Remember to consult with your veterinarian to determine the specific fiber requirements for your dog or cat, as individual needs may vary.

What to watch for and how to enhance fiber absorption.

Jack Russell mix dog looking at two bowls of food, kibble and raw vegetables
Many commercial dog foods which are highly processed contain minimal fiber and if there is fiber, it’s going to be the same source. In addition, kibbles for dogs and cats which are grain free which may not have whole food sources of fiber at all. Even with those non-grain free foods, it is beneficial to add whole food sources of fiber such as a raw mixture of vegetables (red cabbage, broccoli, carrots) as well as root vegetables such as squash, pumpkin and sweet potato on top fo their food.

Giving it with a digestive enzyme, such as those found in our Restore M3® - specifically formulated enzymes for dogs and cats - is a good idea too as it will help them breakdown their food to unlock the fiber and other nutrients more easily which means less stinky farts and funky poops while your dog or cat adjusts to their new diet higher in fiber.

The Amount of Fiber Contained in Certain Beneficial Foods

Sweet Potatoes | Nutrition Facts

The nutrition facts for 3.5 ounces (100 grams) of raw sweet potatoes are:

  • Calories: 86
  • Fiber: 3 grams
  • Carbs: 20.1 grams
  • Fat: 0.1 grams
  • Protein: 1.6 grams
  • Sugar: 4.2 grams
  • Water: 77%

Brown Rice | Nutrition Facts

One cup of brown rice contains:

Bowl of brown rice on table with chopsticks and table decor


  • Calories: 216
  • Fiber: 3.5 grams
  • Carbs: 44 grams
  • Fat: 1.8 grams
  • Protein: 5 grams

Broccoli | Nutrition Facts

raw broccoli crown with stem lying on wooden table

Raw broccoli contains almost 90% water, 7% carbs, 3% protein, and almost no fat.

Broccoli is very low in calories, providing only 35 calories per cup, or 90 grams (g).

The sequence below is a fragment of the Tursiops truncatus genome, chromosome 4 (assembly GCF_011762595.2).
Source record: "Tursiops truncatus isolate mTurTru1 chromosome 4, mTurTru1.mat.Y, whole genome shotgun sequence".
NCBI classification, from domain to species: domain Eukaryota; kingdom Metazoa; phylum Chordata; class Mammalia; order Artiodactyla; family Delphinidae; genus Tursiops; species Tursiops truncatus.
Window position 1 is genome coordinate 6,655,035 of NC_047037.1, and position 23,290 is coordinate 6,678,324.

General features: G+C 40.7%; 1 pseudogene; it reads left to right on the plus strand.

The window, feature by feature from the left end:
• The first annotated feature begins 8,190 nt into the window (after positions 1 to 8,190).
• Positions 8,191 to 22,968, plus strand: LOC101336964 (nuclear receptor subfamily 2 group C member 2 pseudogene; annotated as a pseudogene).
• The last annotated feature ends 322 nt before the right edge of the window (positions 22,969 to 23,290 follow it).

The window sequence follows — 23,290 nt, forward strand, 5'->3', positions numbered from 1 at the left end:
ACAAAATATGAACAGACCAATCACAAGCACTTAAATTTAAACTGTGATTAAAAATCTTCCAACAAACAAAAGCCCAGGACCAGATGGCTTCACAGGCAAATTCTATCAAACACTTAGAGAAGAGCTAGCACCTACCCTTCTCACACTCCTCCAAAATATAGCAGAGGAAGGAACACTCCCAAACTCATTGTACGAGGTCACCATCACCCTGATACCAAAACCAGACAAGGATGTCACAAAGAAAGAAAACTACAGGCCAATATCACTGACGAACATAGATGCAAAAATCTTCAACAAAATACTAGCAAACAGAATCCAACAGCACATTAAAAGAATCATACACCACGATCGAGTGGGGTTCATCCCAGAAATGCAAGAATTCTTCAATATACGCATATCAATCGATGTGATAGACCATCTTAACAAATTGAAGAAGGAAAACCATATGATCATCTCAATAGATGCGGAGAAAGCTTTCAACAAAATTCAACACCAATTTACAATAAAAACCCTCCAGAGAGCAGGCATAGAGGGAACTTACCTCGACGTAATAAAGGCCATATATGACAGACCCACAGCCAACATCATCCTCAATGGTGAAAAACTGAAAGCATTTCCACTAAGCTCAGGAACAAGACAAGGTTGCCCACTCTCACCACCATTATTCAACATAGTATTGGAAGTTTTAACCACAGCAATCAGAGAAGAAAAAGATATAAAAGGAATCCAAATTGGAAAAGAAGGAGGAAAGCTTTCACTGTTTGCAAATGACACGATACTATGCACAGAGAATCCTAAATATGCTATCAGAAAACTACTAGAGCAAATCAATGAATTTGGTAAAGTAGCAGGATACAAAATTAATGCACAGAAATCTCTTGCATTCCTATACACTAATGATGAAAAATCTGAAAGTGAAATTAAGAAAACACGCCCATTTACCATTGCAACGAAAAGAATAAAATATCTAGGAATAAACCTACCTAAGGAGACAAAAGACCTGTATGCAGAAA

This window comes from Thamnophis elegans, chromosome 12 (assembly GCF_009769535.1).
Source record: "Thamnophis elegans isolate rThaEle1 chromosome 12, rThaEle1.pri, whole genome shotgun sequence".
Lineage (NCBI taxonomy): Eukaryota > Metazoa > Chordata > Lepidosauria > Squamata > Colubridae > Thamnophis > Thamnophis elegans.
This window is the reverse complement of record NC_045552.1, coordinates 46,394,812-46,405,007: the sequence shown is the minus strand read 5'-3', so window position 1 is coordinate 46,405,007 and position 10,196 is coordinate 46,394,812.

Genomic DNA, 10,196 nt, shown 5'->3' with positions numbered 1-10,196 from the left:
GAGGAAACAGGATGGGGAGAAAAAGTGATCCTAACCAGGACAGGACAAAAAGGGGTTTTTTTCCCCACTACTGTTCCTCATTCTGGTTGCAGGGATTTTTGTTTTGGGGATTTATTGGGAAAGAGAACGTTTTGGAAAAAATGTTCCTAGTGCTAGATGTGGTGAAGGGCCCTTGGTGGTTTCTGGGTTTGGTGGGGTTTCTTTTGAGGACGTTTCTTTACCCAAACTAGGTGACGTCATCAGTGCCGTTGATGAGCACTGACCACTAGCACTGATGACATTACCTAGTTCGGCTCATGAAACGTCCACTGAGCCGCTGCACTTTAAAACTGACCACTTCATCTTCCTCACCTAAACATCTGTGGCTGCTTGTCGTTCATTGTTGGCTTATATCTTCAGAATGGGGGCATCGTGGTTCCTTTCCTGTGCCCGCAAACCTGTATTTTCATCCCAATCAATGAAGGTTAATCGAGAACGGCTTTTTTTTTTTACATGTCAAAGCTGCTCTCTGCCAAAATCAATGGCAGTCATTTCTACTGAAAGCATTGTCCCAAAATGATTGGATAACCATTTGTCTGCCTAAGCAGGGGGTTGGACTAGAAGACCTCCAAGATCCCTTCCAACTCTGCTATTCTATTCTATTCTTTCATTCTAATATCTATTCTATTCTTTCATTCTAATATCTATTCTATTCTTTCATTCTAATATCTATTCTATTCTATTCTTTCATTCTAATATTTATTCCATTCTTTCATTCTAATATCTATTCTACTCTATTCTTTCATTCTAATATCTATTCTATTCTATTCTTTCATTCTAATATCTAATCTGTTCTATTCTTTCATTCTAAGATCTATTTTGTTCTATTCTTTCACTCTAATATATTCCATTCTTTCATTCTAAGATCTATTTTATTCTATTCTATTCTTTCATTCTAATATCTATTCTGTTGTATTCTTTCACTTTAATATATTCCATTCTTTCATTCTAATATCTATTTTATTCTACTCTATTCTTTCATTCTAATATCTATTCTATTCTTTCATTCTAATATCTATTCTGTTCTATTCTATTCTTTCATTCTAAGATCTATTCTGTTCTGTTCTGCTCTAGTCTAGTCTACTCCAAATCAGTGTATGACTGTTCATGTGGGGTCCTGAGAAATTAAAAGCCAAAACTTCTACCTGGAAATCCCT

The nutrition facts for 1 cup (90 g) of raw broccoli are:

  • Calories: 35
  • Protein: 2.3 g
  • Carbs: 5.6 g
  • Fiber: 2.2 g
  • Fat: 0.3 g

Final Benefits

Cat looking at regrowing chinese cabbage
Better nutrient absorption long term, assisting with the digestive process and buildings a stronger immune system (read more in this Dog’s Naturally article on fiber) and cleaner healthier gut. In addition, for dogs and cats with issues with diabetes or controlling their cholesterol levels, increasing your pet’s fiber intake can help. This is because fiber is like a broom and pushes out all of the junk and gunk stock in the digestive tract, similar to how a pipe cleaner works for a dirty straw or drinking tube.

Fiber also helps slow the process of digestion which can help regular insulin levels in pets who have issues with insulin regulation. Another enjoyable benefit for you and your pet are healthier poops because fiber contributes positively to the shape, smell and composition of your pet’s poops (higher protein diets are a negative contributor) you can read more about that in this
study on pet stool quality.

Finally, one of the best benefits of fiber is the boosting of the diversity of probiotics in your pet’s digestive tract. Fiber is the fertilizer that feeds the lawn which is your pets immune ecosystem. Without adequate fiber a pet's life can be compromised by more illnesses, sluggishness and weight gain.


Soluble Fiber vs. Insoluble Fiber
Sweet Potatoes 101 | Nutrition Facts and Health Benefits
Is Brown Rice Good For You?
Broccoli 101 | Nutrition Facts and Health Benefits
Fiber and Waste Byproduct
What are Prebiotics and How to Get Them